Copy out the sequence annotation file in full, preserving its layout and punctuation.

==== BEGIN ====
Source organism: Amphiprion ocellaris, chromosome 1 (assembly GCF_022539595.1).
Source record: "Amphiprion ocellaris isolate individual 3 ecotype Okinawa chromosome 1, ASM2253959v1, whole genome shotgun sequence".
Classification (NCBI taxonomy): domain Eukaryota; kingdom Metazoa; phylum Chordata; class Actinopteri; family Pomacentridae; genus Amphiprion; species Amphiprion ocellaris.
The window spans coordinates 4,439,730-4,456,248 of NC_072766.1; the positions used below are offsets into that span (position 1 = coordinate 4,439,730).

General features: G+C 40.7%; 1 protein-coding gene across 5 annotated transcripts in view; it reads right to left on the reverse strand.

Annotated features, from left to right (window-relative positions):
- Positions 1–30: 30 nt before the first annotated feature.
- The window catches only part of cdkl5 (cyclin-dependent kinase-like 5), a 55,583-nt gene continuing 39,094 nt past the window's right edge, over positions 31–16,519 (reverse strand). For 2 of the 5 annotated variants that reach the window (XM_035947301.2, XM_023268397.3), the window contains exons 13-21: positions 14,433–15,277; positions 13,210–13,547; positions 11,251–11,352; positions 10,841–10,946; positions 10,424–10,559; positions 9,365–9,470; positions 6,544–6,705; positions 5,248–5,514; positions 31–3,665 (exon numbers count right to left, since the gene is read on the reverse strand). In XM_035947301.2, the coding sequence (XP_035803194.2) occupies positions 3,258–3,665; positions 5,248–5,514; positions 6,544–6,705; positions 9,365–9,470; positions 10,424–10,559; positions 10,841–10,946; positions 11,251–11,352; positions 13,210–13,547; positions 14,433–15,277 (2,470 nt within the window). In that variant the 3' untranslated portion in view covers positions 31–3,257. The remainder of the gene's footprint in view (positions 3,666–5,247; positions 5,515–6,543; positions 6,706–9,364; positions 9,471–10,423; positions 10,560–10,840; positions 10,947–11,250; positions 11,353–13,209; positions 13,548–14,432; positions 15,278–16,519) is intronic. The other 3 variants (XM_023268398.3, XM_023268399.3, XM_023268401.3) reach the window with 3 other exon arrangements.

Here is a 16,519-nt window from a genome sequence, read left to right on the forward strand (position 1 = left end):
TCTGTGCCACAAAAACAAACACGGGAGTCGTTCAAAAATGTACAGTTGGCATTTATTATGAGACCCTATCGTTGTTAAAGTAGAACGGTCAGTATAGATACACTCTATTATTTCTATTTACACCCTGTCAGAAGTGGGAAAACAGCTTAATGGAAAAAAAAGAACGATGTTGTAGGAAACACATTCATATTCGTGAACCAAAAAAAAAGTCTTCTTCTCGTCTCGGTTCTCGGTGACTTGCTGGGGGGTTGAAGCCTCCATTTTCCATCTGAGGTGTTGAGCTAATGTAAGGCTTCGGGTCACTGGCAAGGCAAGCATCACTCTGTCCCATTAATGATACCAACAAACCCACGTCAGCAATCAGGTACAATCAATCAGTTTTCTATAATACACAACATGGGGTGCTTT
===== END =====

Source organism: Amphiprion ocellaris, chromosome 1 (assembly GCF_022539595.1).
Source record: "Amphiprion ocellaris isolate individual 3 ecotype Okinawa chromosome 1, ASM2253959v1, whole genome shotgun sequence".
Classification (NCBI taxonomy): domain Eukaryota; kingdom Metazoa; phylum Chordata; class Actinopteri; family Pomacentridae; genus Amphiprion; species Amphiprion ocellaris.
The window spans coordinates 4,439,730-4,456,248 of NC_072766.1; the positions used below are offsets into that span (position 1 = coordinate 4,439,730).

General features: G+C 40.7%; 1 protein-coding gene across 5 annotated transcripts in view; it reads right to left on the reverse strand.

Annotated features, from left to right (window-relative positions):
- Positions 1–30: 30 nt before the first annotated feature.
- The window catches only part of cdkl5 (cyclin-dependent kinase-like 5), a 55,583-nt gene continuing 39,094 nt past the window's right edge, over positions 31–16,519 (reverse strand). For 2 of the 5 annotated variants that reach the window (XM_035947301.2, XM_023268397.3), the window contains exons 13-21: positions 14,433–15,277; positions 13,210–13,547; positions 11,251–11,352; positions 10,841–10,946; positions 10,424–10,559; positions 9,365–9,470; positions 6,544–6,705; positions 5,248–5,514; positions 31–3,665 (exon numbers count right to left, since the gene is read on the reverse strand). In XM_035947301.2, the coding sequence (XP_035803194.2) occupies positions 3,258–3,665; positions 5,248–5,514; positions 6,544–6,705; positions 9,365–9,470; positions 10,424–10,559; positions 10,841–10,946; positions 11,251–11,352; positions 13,210–13,547; positions 14,433–15,277 (2,470 nt within the window). In that variant the 3' untranslated portion in view covers positions 31–3,257. The remainder of the gene's footprint in view (positions 3,666–5,247; positions 5,515–6,543; positions 6,706–9,364; positions 9,471–10,423; positions 10,560–10,840; positions 10,947–11,250; positions 11,353–13,209; positions 13,548–14,432; positions 15,278–16,519) is intronic. The other 3 variants (XM_023268398.3, XM_023268399.3, XM_023268401.3) reach the window with 3 other exon arrangements.

Here is a 16,519-nt window from a genome sequence, read left to right on the forward strand (position 1 = left end):
TCTGTGCCACAAAAACAAACACGGGAGTCGTTCAAAAATGTACAGTTGGCATTTATTATGAGACCCTATCGTTGTTAAAGTAGAACGGTCAGTATAGATACACTCTATTATTTCTATTTACACCCTGTCAGAAGTGGGAAAACAGCTTAATGGAAAAAAAAGAACGATGTTGTAGGAAACACATTCATATTCGTGAACCAAAAAAAAAGTCTTCTTCTCGTCTCGGTTCTCGGTGACTTGCTGGGGGGTTGAAGCCTCCATTTTCCATCTGAGGTGTTGAGCTAATGTAAGGCTTCGGGTCACTGGCAAGGCAAGCATCACTCTGTCCCATTAATGATACCAACAAACCCACGTCAGCAATCAGGTACAATCAATCAGTTTTCTATAATACACAACATGGGGTGCTTT